- If a rejection is due to a refund to the buyer, the short sale lender may approve application of the excess funds to principal reduction on the buyer's new loan.
When all else fails:
When all attempts for remedial action fail, complete rejection of the short sale results in the complete failure of title for the buyer and the buyer's lender. In such an event, the buyer's ownership remains subject to the short sale lender's lien, which is superior to the buyer's ownership interest and the buyer's new loan. The escrow agreement with the buyer and seller typically provides for insuring title free and clear of the short sale lender's lien. If the short sale lender will not cooperate in finding another remedy, there are very limited options to make a buyer whole. The inability to resolve short sale deficiencies may result in an obligation of the title insurer or escrow agent to cover the monetary shortfalls. Generally speaking, closing short sales requires perfection, as the liability incurred when things go awry will be considerable. Real estate brokers may sometimes feel that their escrow officer is being a bit too picky when closing a short sale. However, when one considers the potential liability, precision seems appropriate.
The nightmare continued…
Although the nightmare on Elm Street manifested itself shortly after the closing, it all started with the sales agreement. The buyer had requested that the sales agreement be written in the name of Frederick Krueger, or designee. Krueger’s intention was to use money from his self-directed IRA. As the actual closing date approached and it was time to prepare final documents, the real estate broker provided escrow with an addendum assigning the buyer’s interest to Retirements 'R Us, Custodian FBO Fred Krueger IRA. Since the short sale lender had approved the sales agreement with the "or designee" language, everyone assumed this would not be a problem. After all, the buyer's individual name was still a part of the designee's name. The escrow officer, thinking that all conditions of the short sale approval had been met, made the fatal mistake of not obtaining final HUD approval. When the wire was sent and the final HUD was faxed to the short sale lender, the short sale lender disagreed. The short sale approval letter contained two provisions which clearly disallowed this substitution of the buyer's name:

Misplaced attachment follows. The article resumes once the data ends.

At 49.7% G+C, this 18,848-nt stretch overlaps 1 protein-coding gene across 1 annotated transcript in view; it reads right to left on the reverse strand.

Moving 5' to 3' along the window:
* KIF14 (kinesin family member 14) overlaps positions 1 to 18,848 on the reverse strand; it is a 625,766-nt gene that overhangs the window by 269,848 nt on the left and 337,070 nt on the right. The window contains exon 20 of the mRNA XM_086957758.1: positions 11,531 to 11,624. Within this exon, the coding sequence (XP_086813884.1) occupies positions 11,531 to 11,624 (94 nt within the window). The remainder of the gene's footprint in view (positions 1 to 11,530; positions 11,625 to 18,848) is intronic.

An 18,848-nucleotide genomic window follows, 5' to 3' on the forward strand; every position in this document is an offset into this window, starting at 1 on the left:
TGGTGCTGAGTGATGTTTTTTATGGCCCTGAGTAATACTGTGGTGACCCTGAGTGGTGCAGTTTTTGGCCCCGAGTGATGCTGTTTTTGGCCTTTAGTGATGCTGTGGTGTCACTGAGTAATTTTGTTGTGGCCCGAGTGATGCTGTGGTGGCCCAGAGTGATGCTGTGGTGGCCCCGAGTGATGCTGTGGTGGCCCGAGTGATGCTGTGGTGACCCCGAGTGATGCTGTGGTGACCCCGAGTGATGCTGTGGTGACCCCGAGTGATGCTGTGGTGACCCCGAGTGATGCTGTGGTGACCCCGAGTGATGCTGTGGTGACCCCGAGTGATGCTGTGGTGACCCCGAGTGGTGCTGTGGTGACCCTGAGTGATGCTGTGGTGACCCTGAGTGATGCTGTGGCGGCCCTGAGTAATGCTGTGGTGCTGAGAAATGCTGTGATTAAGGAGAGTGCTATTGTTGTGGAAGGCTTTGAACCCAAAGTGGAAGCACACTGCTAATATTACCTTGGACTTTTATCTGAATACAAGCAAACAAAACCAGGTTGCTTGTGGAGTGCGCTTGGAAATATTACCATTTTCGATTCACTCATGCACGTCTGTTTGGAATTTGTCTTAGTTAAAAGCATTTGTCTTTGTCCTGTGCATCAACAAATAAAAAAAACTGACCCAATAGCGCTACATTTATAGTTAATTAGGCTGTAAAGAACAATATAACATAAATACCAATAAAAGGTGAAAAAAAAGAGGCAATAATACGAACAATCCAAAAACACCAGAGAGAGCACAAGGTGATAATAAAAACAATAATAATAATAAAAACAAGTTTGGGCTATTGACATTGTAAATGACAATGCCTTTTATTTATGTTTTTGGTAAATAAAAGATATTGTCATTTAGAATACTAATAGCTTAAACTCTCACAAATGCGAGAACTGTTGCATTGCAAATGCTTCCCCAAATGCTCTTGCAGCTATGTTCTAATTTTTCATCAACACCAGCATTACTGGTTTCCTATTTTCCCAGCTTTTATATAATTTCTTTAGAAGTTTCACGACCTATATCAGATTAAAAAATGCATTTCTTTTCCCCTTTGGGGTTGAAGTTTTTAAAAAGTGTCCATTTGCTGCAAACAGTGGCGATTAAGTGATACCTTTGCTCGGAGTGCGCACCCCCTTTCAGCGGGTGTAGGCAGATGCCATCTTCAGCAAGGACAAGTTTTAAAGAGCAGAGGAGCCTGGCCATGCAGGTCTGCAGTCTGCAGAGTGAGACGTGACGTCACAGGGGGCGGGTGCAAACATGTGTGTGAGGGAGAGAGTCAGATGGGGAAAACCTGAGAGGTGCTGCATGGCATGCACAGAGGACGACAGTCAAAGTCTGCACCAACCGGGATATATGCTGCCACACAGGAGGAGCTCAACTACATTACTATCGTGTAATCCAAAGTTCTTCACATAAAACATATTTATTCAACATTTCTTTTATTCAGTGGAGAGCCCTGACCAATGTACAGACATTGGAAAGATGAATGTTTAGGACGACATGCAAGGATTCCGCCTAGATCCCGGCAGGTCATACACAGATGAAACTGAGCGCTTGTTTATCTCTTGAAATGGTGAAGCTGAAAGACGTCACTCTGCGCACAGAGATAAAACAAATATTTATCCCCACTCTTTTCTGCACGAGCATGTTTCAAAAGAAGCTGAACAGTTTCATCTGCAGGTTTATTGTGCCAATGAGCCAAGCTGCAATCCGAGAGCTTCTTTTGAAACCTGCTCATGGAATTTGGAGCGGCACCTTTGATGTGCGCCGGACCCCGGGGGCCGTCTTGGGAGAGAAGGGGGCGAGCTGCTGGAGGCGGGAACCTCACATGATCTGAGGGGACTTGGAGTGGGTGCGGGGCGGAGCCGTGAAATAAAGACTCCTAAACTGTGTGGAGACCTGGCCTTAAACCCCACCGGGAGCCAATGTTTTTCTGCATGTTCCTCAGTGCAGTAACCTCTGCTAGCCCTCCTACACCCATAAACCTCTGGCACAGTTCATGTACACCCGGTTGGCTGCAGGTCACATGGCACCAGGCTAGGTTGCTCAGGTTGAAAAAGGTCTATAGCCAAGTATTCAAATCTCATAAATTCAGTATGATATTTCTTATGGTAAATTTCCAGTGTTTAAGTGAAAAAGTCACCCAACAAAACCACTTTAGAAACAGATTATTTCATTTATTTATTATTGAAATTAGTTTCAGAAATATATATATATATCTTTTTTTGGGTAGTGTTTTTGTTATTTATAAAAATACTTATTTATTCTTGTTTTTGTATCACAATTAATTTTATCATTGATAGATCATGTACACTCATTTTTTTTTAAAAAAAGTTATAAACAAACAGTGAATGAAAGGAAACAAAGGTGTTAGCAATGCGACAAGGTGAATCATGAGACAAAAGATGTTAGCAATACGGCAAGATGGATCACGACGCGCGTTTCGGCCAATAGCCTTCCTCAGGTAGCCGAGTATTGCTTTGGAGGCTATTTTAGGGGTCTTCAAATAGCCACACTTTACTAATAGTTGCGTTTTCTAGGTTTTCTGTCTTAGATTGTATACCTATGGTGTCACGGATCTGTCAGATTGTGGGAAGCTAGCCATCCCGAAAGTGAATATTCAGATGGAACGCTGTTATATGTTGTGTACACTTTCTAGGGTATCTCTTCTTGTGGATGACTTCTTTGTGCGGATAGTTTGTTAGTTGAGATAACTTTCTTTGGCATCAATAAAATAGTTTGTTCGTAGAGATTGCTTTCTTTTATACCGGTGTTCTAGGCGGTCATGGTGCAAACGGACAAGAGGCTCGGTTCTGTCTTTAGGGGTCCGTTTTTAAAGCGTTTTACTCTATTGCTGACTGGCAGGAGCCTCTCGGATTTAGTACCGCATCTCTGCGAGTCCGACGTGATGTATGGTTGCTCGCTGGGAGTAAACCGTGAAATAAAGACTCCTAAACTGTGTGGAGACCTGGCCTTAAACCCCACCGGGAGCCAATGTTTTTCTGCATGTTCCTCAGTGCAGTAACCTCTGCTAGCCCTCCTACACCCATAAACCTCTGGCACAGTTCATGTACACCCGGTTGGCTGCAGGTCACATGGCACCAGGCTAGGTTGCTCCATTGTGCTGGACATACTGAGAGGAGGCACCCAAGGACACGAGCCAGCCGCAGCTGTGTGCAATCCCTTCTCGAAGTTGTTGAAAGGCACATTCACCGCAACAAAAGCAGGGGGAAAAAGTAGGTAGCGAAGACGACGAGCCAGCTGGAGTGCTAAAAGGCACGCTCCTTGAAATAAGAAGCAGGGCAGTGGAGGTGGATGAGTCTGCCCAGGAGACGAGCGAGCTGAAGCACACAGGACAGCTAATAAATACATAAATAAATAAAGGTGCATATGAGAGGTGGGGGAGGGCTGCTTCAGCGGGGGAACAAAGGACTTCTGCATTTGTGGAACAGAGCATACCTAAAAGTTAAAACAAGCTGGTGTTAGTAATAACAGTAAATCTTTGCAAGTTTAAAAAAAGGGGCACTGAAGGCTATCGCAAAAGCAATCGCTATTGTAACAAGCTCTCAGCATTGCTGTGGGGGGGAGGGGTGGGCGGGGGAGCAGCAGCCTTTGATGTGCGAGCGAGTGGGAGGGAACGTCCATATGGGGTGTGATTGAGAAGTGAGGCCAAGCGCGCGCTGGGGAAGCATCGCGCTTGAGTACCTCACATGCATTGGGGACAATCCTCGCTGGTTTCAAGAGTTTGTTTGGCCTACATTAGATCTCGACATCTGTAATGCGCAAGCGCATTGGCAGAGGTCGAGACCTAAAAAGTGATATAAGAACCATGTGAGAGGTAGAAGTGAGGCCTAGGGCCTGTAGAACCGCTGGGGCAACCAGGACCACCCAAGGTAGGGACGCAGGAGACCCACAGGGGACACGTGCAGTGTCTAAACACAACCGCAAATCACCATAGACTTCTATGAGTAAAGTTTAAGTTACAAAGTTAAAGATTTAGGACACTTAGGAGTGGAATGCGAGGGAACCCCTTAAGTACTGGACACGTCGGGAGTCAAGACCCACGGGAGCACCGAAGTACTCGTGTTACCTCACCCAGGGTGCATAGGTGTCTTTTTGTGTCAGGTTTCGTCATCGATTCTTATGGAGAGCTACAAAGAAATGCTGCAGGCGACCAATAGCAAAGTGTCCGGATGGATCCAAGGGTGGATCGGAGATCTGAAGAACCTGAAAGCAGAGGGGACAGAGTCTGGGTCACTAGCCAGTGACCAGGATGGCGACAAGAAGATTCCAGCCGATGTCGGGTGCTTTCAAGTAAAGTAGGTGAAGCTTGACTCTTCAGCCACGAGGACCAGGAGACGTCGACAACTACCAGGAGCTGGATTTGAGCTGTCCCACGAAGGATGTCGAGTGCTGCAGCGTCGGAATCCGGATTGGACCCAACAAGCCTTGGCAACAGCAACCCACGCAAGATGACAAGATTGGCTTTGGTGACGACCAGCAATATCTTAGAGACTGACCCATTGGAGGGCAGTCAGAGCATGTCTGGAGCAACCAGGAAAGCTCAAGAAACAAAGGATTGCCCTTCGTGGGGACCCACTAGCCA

- This approval is based on the purchase contract dated 10/31/09 between Frederick Krueger and Don and Marge Thompson.
- The purchase contract may not be assigned.
When the wire was rejected by the short sale lender the escrow officer realized that this was a critical situation. The escrow officer immediately contacted her supervisor for help, who escalated the matter to a supervisory level at the short sale lender. In the end, the short sale had to be re-submitted and re-approved in the name of the Krueger IRA. The short sale lender made no promises that the sale would be approved as re-submitted and could not say how long the process might take.
After a month of anxiety, word was finally received that the sale was approved in the Krueger IRA and the rejected wire could be re-sent. A catastrophe was averted and the nightmare faded with a new dawn.
George Slape, Oregon Real Estate Board Member
Editor's Note: "Board Blog" features the opinions of Real Estate Board members. The views expressed are not necessarily those of the Oregon Real Estate News-Journal, Oregon Real Estate Agency or Agency staff.